As briefly discussed earlier, these assays must be sufficiently analytically validated before starting to use them in a clinical trial for patient stratification. When conducting clinical trials where a companion diagnostic is included, you will often seek confirmation of a biomarker hypothesis. Therefore, if you should be able to show a link between the assay result and clinical outcome following treatment with the investigational drug, you need to be able to rely on the test results; otherwise, such a clinical trial gives no meaning. This is why the analytical validation of the assay is critical before starting a pivotal clinical trial. Furthermore, the use of companion diagnostics in clinical drug development is a very powerful tool. The enrichment trial design, in which patients are enrolled based on their biomarker status, has shown that drug efficacy can be documented in a relatively small number of patients. A recently published paper in Cancer Treatment and Research Communications (https://pubmed.ncbi.nlm.nih.gov/34844911/) showed that for a relatively large number of drugs, populations of fewer than 200 patients, and sometimes below 100, were sufficient to document clinical efficacy. All these drugs have obtained FDA approval within the past 5-10 years based on such type of documentation.
You also published an article on this recently - on missing companion diagnostics for new drugs and indications, which was very interesting. What are the most common reasons why the assays, when they are already used in the IUO setting and they've been analytically validated, do not make it through to the approval with their respective drugs and stay as unapproved assays?
Yes, it is also a bit of mystery to me. In an article published in Journal Clinical Oncology Precision Oncology last year (https://pubmed.ncbi.nlm.nih.gov/35709402/), I discussed a trend that we have observed for the past 5-6 years, where new drugs and new indications were approved by the FDA without a companion diagnostic, despite the use of a predictive biomarker assay for patient selection during clinical development. The drug-diagnostic codevelopment model is a very powerful tool, but it also means that pharmaceutical and biotech companies should aim for simultaneous approval of drugs and diagnostics. In my opinion, it gives very little meaning to bring a targeted drug to the market without a validated assay that can select the right patient population for treatment. There are likely several explanations for this situation, and regulatory authorities are also partly to blame. They should be stricter concerning the requirement, so an analytical and clinically validated assay is available at the same time as the drug. However, the main reason for this situation is likely to be found among pharmaceutical and biotech companies that conduct the clinical development of the drugs. The only major reason I see here is poor project planning. Their main focus is on the drug and not the companion diagnostics, and they often underestimate the time and resources needed for diagnostic development. For several of the drugs and indications mentioned in my paper, we often saw that several different locally developed assays were used for patient selection in the trials, and if you know a bit about laboratory-to-laboratory variation, this is not good enough. One question you could raise here is how confident we can be about the patient population enrolled in these clinical trials. I hope that this will improve in the future because this is again a question about patient safety, which was also the reason why I wrote the article.
It is very hard to understand for me as well, especially if it's otherwise a perfectly usable device.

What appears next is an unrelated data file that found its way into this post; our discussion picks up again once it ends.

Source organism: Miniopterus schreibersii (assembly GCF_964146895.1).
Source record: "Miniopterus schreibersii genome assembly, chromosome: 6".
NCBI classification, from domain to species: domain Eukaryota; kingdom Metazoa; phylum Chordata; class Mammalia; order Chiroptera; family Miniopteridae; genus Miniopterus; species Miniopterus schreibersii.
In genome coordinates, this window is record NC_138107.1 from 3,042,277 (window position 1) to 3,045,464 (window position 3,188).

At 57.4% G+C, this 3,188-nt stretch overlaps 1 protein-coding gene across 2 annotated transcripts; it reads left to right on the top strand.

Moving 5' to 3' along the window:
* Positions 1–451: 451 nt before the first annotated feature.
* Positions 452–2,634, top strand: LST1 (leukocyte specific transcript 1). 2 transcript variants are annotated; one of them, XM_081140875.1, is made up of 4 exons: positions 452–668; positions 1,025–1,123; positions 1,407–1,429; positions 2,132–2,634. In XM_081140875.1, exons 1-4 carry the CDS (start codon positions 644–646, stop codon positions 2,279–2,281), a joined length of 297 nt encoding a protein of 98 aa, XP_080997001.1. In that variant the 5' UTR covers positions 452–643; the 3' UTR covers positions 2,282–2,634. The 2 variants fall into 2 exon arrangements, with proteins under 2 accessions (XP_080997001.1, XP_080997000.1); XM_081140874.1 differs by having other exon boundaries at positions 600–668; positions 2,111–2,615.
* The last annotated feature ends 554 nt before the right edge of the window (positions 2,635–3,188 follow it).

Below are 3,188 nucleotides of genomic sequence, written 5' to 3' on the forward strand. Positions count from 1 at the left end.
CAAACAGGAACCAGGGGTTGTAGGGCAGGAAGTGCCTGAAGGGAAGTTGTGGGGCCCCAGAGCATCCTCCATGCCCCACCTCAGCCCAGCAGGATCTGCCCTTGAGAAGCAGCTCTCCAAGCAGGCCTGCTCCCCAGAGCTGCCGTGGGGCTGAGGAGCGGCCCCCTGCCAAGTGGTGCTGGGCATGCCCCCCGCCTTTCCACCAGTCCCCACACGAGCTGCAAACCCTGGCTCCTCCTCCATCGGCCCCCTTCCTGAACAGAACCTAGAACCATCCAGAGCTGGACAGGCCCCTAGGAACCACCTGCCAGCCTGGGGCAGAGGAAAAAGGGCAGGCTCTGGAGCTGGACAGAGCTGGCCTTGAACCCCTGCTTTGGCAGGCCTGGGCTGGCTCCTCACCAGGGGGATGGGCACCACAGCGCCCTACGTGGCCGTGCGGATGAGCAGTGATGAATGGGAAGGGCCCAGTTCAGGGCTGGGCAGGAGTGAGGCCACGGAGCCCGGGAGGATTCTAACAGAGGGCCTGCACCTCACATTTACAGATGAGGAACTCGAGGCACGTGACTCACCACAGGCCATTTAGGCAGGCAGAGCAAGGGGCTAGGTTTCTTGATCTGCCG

However, it was probably not a perfectly usable device. When you do a drug-diagnostic codevelopment project, you must start as early as possible to develop a companion diagnostic assay. It is strongly recommended to have a more or less final analytical validated assay ready when you start your pivotal clinical trial; otherwise, you have to perform a subsequent bridging study to bridge between the non-analytical validated assay and the validated one, which is both costly and time-consuming.
When you look at the CDx field and the CDx devices holistically, what do you see as the most prominent issues? Is it bad planning in terms of validation, so you come up with a device that doesn't have sufficient analytical power in the end? Regulatory burden? Is it just simply that the pharma companies which are still the main CDx (co)developers lack expertise? We have seen in some cases in the past, e.g., the Exubera case, that pharma is naturally good at drugs but not necessarily well-versed in fields outside of drugs?
If we go 5-10 years back in time, the knowledge within pharma and biotech was limited, but today most of them have specific departments that specialize in companion diagnostic and predictive biomarkers to support their drug development activities. Missing or insufficient assay validation is often a result of poor project management. Another important aspect to consider when working with companion diagnostics is laboratory-to-laboratory variation as I briefly mentioned before. It is well known from IHC and ISH assays, and great efforts have been made to improve the situation by organizations such as Nordic QC and UK NEQAS, which perform external quality assessments through proficiency testing. Unfortunately, this problem is not linked to IHC and ISH assays only. Recently, a study conducted in the USA with NGS testing at 21 different clinical laboratories and published in American Journal of Clinical Pathology, showed that variability in accuracy across laboratories resulted in the selection of different patient populations for targeted therapy. There is a lot of work to be done to improve the quality of companion diagnostic testing to minimize laboratory-to-laboratory variation. Of course, it should be so that patients tested in Slovakia, Germany, or Denmark with the same molecular tumor aberration should have the same diagnosis and treatment independent of the laboratory where the patient specimen was tested.
It's been an enriching discussion. Thank you for the experiences in this field that you could share with us.
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The links to the publications inserted in the interview are all open-access articles and can be downloaded free of charge from the homepages of the different scientific journals.